that will I do for thee.” And will not Jesus, when He returns, have His rewards for those who have continued with Him in His temptations, who have shared the fellowship of His sufferings, and who, in the patience of hope, have waited for Him till then? Oh yes! Whether we view the Church as a stranger to all earthly joy, like Mephibosheth, her heart breaking for the return of her absent lord; or whether we regard her in the activities of affectionate service, like these honoured Gentiles, and others, who ministered

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to David in his exile, the perfect answer to all will be found in His return. The heart that has sighed for HIM will find in HIM then the fulness of eternal joy. The cup of cold water administered to any in His name, will not fail of its reward then. They, who through grace, have known, and loved, and owned, and served Him, now, during his rejection, will be owned, and blest, and rewarded both by Him and with Him, then. May He Himself be more singly the object of all our hearts !

HEBREW PROPER NAMES.- It is almost impossible to study the writings of the Prophets without observing how the meaning of the name of the writer coincides with the drift of his writings.

Let us see this in a few of the more studied and better known books,

The name EZRA means help of Jah"; his book gives a spe.cimen of the “Lord's help," namely, His gracious aid to a little remnant to return from captivity and re-build the temple.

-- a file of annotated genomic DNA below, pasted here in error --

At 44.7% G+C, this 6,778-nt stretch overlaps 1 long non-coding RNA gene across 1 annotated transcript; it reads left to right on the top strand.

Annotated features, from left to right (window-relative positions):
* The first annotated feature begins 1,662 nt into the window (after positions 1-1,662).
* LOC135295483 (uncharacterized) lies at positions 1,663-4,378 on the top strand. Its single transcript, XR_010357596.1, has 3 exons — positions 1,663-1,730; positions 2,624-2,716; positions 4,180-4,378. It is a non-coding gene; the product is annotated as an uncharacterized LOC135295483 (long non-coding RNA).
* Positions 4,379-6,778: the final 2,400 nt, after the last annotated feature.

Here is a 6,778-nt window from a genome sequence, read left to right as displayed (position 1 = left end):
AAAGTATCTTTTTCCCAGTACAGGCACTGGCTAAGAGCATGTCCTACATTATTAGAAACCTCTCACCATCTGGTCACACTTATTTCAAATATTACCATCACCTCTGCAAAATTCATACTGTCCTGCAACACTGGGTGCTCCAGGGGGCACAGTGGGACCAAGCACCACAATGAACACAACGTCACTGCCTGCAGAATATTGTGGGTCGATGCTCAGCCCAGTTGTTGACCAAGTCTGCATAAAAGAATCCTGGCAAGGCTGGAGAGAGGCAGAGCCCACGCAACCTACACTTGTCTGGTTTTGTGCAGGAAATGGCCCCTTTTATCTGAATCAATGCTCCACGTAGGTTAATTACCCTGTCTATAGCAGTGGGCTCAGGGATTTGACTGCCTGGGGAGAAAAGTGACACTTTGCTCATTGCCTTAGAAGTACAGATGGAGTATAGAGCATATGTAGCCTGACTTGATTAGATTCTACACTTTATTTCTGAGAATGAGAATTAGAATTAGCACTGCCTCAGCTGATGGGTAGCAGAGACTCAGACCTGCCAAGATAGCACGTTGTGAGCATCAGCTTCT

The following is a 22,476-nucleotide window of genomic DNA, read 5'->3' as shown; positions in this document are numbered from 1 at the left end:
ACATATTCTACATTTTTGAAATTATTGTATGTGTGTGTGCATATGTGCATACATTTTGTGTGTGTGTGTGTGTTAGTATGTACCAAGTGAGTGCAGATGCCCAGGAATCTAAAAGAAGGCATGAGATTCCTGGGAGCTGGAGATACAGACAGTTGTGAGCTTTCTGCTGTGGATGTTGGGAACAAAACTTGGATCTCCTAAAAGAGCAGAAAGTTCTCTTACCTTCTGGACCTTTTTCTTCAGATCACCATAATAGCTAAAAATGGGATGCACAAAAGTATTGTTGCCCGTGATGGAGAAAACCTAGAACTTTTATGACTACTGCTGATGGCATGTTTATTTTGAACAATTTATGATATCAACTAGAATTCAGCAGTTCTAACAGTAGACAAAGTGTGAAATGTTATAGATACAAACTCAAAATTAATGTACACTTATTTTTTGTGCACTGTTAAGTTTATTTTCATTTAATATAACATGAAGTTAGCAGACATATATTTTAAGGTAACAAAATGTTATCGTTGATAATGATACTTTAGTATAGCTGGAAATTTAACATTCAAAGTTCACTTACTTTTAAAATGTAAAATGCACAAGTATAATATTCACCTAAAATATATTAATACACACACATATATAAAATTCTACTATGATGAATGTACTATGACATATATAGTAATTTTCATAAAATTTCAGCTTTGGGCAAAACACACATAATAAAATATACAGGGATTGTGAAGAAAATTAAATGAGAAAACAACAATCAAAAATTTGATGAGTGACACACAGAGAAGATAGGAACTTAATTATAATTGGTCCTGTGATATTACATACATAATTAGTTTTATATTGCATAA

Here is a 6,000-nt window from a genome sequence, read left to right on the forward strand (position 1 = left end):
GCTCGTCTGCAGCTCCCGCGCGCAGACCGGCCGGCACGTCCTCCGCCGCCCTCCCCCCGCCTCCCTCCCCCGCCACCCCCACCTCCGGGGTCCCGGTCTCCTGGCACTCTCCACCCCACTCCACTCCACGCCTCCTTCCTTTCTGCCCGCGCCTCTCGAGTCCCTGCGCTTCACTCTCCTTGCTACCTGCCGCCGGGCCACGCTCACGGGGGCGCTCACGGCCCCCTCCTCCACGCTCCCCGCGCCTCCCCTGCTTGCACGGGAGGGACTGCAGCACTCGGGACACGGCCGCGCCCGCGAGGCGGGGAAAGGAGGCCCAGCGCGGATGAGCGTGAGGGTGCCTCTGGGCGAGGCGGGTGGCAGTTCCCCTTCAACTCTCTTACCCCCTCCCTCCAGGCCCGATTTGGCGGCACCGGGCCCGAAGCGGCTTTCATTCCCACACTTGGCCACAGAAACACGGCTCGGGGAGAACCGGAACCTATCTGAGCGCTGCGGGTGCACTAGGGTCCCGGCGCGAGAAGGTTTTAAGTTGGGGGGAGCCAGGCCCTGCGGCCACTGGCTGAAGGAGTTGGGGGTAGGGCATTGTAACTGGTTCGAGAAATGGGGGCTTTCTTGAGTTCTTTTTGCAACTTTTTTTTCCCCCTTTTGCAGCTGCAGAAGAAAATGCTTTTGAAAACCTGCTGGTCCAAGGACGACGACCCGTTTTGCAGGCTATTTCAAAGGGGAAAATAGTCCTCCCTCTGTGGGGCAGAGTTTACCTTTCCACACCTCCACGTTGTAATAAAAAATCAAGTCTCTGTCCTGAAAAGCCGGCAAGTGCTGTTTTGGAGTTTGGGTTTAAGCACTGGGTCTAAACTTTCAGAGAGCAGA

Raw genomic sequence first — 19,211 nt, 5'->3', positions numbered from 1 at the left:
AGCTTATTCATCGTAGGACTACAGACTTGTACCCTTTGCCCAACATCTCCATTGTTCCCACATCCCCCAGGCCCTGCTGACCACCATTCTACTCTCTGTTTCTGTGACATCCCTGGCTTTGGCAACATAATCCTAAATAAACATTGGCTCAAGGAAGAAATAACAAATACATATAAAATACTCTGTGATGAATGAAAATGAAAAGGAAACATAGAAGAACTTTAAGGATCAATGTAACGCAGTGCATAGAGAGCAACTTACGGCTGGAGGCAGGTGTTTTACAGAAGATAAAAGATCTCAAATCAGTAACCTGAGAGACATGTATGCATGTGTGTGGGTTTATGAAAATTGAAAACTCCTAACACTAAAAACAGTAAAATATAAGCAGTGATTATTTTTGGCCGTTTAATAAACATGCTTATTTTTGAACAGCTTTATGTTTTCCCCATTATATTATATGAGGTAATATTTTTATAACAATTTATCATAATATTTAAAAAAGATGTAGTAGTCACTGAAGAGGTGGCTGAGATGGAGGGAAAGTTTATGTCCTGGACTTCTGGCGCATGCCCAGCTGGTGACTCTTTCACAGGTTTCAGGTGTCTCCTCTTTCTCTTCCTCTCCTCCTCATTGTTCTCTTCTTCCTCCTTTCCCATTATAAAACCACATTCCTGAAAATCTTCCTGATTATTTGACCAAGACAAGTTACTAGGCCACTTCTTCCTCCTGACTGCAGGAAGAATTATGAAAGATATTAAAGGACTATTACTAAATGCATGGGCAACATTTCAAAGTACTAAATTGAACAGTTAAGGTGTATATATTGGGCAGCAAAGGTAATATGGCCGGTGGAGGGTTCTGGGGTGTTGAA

NEHEMIAH means “the comfort of Jah"; his book describes how a remnant having been made willing to seek the things of the Lord first (read Haggai), the Lord gave to them the comfort of their own things; and so the city and the wall were rebuilt.

Isalah means "the salvation of Jab.” What book has as its objects the exposition of salvation and its principles more manifestly than this ? Proof of this may be seen in the way it is constantly the hand-book (not only of the Jew in his conversion, but) to the Roman Catholic when seeking an answer to “What is Truth ?” and to the Protestant when seeking life.

JEREMIAH means “the Lord will raise"; the history is that of the upholding, by the Lord, of a poor servant, and the principles thereof. Type of something far deeper-heis humbled and broken, through the evil all around, yet sustained as set a witness for the Lord. 'Tis the book of those, now-a-days, who are in the battles of the Lord.

EZEKIEL means “the strengthening of God." His testimony is indeed a wondrous epitome of the ways, resources, and end of God, in removing obstacles to blessing and in strengthening the people of his love.

Daniel signifies “Judgment of God." His narrative is of the setting up of the Gentile dynasty in judgment against Israel, and then the judgment upon the Gentiles for the abuse of their privileges.

The same is true with the rest of the Prophets' names and writings. VOL.II. PT.III,